And the most challenging questions of all arise around refugees. With a population of 40 million and hundreds of thousands already displaced and fleeing conflict zones, how do we feel about having Ukrainian refugees come to live in our community? Not just those who already have relatives living and working here but those with no ties to the island. Maybe a few? If so, how many? 10? 100? 1,000? Some may be very well educated. Some may speak English. They may be able to contribute to our economy and help fill some of our labour shortages. But what about the pressure on housing and schools and the health system?
In previous conflicts – most recently Syria and Afghanistan – we’ve said we’d like to do more for refugees but our hands are tied by our relationship with the UK. Given both the Common Travel Area and the UK’s responsibility for our international relations we can’t chose to do our own thing. In short, we’ve wrung our hands satisfying ourselves that we have bigger battles to fight with the UK on other issues and we should keep our powder dry. But what we have never done is develop and clearly articulate our own position. One example is the call by Rory Stewart, the former UK Cabinet Minister and contender for the leadership of the Conservative Party when Theresa May resigned, for a coalition of countries in the international community to accept 0.05% of their own populations as refugees each year, which is about what Sweden, Canada and the US currently do each year.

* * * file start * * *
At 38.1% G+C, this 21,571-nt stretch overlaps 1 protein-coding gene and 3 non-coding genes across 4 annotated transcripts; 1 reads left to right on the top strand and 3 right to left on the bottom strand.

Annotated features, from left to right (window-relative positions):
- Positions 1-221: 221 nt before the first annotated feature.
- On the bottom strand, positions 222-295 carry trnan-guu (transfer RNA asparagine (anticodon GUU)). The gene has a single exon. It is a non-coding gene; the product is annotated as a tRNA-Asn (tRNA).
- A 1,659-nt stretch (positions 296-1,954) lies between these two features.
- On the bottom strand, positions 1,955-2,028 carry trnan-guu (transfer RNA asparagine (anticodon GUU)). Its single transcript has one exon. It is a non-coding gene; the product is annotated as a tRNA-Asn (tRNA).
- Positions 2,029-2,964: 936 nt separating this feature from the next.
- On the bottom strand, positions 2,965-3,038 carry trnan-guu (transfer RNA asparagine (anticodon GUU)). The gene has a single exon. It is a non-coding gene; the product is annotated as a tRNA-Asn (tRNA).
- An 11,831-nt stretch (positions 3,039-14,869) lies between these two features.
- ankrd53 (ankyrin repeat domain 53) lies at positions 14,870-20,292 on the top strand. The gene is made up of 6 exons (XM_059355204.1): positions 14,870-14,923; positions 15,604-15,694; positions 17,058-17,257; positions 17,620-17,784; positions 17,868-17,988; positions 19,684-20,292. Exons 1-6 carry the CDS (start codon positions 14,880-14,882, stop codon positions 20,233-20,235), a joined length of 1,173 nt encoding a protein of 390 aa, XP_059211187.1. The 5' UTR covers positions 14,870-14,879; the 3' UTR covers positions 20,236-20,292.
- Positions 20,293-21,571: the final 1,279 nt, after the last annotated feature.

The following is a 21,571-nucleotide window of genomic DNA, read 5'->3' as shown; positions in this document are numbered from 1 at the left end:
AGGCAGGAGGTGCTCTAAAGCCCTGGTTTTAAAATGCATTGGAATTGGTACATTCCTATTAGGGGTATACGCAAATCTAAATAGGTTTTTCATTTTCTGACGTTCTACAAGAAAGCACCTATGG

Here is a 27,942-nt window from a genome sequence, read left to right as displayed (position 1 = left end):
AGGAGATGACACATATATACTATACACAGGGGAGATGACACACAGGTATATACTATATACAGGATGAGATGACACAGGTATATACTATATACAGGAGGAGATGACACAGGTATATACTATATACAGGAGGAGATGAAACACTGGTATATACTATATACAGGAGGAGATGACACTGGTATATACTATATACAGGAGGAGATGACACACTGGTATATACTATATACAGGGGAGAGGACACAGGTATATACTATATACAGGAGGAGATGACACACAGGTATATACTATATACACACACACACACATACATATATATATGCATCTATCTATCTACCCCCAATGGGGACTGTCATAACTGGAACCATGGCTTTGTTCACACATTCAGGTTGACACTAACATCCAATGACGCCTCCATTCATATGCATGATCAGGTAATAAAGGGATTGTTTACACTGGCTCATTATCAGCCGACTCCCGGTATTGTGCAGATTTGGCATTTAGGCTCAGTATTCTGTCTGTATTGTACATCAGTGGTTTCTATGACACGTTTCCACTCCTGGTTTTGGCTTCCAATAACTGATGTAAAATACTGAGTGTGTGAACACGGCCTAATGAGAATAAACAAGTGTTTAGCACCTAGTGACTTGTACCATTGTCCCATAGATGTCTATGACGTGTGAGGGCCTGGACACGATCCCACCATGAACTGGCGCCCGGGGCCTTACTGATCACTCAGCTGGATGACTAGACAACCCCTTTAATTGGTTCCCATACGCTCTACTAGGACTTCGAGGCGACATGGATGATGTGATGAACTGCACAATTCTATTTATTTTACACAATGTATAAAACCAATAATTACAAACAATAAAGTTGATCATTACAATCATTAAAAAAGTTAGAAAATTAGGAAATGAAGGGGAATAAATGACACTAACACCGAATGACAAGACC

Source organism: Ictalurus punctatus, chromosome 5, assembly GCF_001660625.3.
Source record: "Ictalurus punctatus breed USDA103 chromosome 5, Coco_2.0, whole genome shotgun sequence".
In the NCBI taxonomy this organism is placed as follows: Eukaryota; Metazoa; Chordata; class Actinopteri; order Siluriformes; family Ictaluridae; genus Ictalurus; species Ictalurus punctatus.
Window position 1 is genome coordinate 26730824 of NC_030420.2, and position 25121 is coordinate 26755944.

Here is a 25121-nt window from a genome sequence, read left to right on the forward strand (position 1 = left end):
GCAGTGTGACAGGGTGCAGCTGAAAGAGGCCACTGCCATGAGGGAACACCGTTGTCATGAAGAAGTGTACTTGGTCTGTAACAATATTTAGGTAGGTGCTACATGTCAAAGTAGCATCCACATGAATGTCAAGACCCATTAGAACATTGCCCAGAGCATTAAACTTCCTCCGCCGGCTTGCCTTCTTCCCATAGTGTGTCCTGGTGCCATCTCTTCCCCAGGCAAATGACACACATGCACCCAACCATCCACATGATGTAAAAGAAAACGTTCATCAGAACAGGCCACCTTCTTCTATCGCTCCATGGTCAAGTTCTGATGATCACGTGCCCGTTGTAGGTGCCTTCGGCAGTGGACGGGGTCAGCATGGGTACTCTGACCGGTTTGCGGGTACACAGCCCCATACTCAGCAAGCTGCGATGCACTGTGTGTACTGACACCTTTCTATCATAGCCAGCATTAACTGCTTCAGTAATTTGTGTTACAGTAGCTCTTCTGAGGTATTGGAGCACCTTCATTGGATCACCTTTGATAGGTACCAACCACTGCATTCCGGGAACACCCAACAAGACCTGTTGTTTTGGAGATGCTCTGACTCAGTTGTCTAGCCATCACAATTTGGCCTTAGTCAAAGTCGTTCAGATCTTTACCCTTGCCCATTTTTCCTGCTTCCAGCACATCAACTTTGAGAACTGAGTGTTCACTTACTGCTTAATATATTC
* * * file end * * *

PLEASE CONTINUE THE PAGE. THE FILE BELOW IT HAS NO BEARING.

That would be about 30 people a year in our case.
The EU has said it will accept any Ukrainian for three years without pre-condition. The UK has said it will only accept those who have a family connection with the UK. Are we happy with that? What is our position? What do we want? The UK might not like us saying we are willing to take some refugees without a connection to the island, because it would show leadership that goes beyond their own position which they might find embarrassing, but that doesn’t mean they wouldn’t allow it. If we don’t ask, we won’t get. If we do ask and don’t get, at least we tried.
These are now the questions we all face and these are the issues our elected representatives will need to decide on our behalf. Because there will not be unanimity of views on all these questions, it will require real political leadership and skill to prepare and carry the community through the challenges faced by the fallout from this conflict – all while delivering on the domestic policy agenda and, of course, responding to the next set of events, dear boy, events.